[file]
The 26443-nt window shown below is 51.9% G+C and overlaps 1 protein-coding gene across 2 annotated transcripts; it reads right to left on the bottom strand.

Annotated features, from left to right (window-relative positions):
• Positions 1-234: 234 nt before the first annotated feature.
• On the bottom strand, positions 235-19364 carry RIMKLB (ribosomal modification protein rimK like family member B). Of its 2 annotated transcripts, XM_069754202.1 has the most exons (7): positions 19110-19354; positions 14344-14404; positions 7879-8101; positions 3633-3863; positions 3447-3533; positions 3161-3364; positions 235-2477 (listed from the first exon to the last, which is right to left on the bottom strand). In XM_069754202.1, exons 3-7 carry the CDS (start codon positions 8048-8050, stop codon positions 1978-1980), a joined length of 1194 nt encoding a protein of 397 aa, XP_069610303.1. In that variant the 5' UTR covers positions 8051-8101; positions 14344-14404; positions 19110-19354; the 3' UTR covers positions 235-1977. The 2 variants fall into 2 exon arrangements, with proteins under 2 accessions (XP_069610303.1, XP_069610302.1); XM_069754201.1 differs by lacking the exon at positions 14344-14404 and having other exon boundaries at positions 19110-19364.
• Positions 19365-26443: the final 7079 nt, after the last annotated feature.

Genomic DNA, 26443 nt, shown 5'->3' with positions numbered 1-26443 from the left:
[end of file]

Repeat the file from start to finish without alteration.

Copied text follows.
The 26443-nt window shown below is 51.9% G+C and overlaps 1 protein-coding gene across 2 annotated transcripts; it reads right to left on the bottom strand.

Annotated features, from left to right (window-relative positions):
• Positions 1-234: 234 nt before the first annotated feature.
• On the bottom strand, positions 235-19364 carry RIMKLB (ribosomal modification protein rimK like family member B). Of its 2 annotated transcripts, XM_069754202.1 has the most exons (7): positions 19110-19354; positions 14344-14404; positions 7879-8101; positions 3633-3863; positions 3447-3533; positions 3161-3364; positions 235-2477 (listed from the first exon to the last, which is right to left on the bottom strand). In XM_069754202.1, exons 3-7 carry the CDS (start codon positions 8048-8050, stop codon positions 1978-1980), a joined length of 1194 nt encoding a protein of 397 aa, XP_069610303.1. In that variant the 5' UTR covers positions 8051-8101; positions 14344-14404; positions 19110-19354; the 3' UTR covers positions 235-1977. The 2 variants fall into 2 exon arrangements, with proteins under 2 accessions (XP_069610303.1, XP_069610302.1); XM_069754201.1 differs by lacking the exon at positions 14344-14404 and having other exon boundaries at positions 19110-19364.
• Positions 19365-26443: the final 7079 nt, after the last annotated feature.

Genomic DNA, 26443 nt, shown 5'->3' with positions numbered 1-26443 from the left: